Leland G. Hawkins

Leland Greene Hawkins (1933-1991) was an American orthopedic surgeon.

His research interests were vast, publishing on topics ranging from the use of a Bier block for upper extremity fractures and dislocations to the systemic and local complications of intra-arterial injection of street drugs into the upper extremity.

Hawkins established his eponymous classification system for vertical neck fractures of the talus in 1970. The Hawkins Classification revolutionized management and helped quantify the risk of progression to avascular necrosis

  • Born on October 11, 1933 in Los Angeles, California
  • 1956 – Bachelor’s degree Beloit College , Wisconsin
  • 1960 – Graduated medicine from the University of Chicago, School of Medicine
  • 1961-1965 Orthopaedic surgery residency, University of Iowa
  • 1965 – Masters thesis “A pathological and physiological investigation into a series of rabbits with fat embolism created by the intravenous administration of homogenized rabbit morrow.”; initial 13 case review of lateral process fractures of the talus
  • 1967 – Review of all talus fracture 1943-1967 at the University of Iowa leading to his seminal paper in 1970
  • 1971 – Associate Professor of Orthopedic Surgery at the University of Colorado
  • 1973 – Private practice Cedar Rapids, Iowa. President of the Iowa Medical Clinic  and member of St. Luke’s Hospital and Mercy Hospital Medical staff
  • Died on November 12, 1991 in Cedar Rapids, Iowa

Medical Eponyms
Hawkins Classification of Talus fractures (1970)

Classification system for vertical neck fractures of the talus, the commonest type of talus fracture. High energy injury usually associated with forced dorsiflexion and axial load. Associated with risk of avascular necrosis (AVN)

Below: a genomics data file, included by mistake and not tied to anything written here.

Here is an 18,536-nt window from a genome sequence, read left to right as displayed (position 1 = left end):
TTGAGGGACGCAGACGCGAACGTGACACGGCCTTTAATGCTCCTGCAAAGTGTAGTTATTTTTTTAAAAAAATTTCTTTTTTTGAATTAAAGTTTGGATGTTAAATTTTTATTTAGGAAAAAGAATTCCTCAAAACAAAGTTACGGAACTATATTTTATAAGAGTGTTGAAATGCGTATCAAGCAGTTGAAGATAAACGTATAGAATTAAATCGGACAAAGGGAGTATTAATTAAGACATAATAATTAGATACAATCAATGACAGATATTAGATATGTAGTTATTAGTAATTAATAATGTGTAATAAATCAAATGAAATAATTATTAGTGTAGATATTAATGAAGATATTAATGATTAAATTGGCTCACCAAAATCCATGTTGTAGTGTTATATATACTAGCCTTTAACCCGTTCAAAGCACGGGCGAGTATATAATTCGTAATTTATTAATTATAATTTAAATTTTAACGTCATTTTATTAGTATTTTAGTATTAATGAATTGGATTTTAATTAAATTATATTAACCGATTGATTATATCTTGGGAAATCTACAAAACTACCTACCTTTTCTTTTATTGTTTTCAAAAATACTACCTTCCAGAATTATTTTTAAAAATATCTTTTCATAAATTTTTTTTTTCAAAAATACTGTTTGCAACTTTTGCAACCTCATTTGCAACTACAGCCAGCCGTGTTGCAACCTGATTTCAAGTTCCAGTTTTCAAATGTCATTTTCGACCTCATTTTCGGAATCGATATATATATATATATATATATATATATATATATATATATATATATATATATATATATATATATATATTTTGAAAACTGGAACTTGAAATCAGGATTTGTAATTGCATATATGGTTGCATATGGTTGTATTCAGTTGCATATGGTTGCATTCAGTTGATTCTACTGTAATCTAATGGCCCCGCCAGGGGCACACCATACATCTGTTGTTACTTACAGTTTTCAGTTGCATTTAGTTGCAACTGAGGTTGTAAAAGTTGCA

In 1970, Hawkins described injury patterns and avascular necrosis (AVN) rates in a series of 57 vertical neck fractures of the talus in 55 patients from three different institutions. All 55 patients sustained forced dorsiflexion injuries, similar to the mechanism described as Aviator’s Astragalus by Anderson in 1919. Originally classified into three types (Types I-III)

When faced with the decision of how to manage a vertical fracture of the neck of the talus, the physician must clearly distinguish between two problems. First is a method of satisfactory primary treatment of the fracture, and second, the recognition and management of the avascular necrosis which may follow when the fracture is associated with dislocation of the body.

Hawkins talus classification 1970 grades I-III

Group I: Non-displaced fracture of the neck of the talus in a 22 year-old involved in a motor-cycle accident. Note that the fracture line extends into the body of the talus.
Group II: Fracture-dislocation of the neck of the talus; 33 year-old pilot who survived the crash of a small plane. Note the posterior dislocation of the body of the talus on the calcaneus.
Group III: Fracture-dislocation of the neck of the talus; 16 year-old involved in a motor-cycle accident. Note the vertical fracture of the medial malleolus and medial dislocation of the body which is wedged between the tibia and calcaneus. Hawkins 1970

1978Canale and Kelly added Type IV

  • Hawkins Type I: Non-displaced talus neck fracture
  • Hawkins Type II: Talus neck fracture with subtalar dislocation
  • Hawkins Type III: Talus neck fracture with subtalar and tibiotalar dislocation
  • Hawkins Type IV: Talus neck fracture with subtalar and tibiotalar and talonavicular dislocation
Hawkins talus fracture classification types I-IV

Major Publications



Eponymous terms


BA MA (Oxon) MBChB (Edin) FACEM FFSEM. Emergency physician, Sir Charles Gairdner Hospital.  Passion for rugby; medical history; medical education; and asynchronous learning #FOAMed evangelist. Co-founder and CTO of Life in the Fast lane | Eponyms | Books | Twitter |

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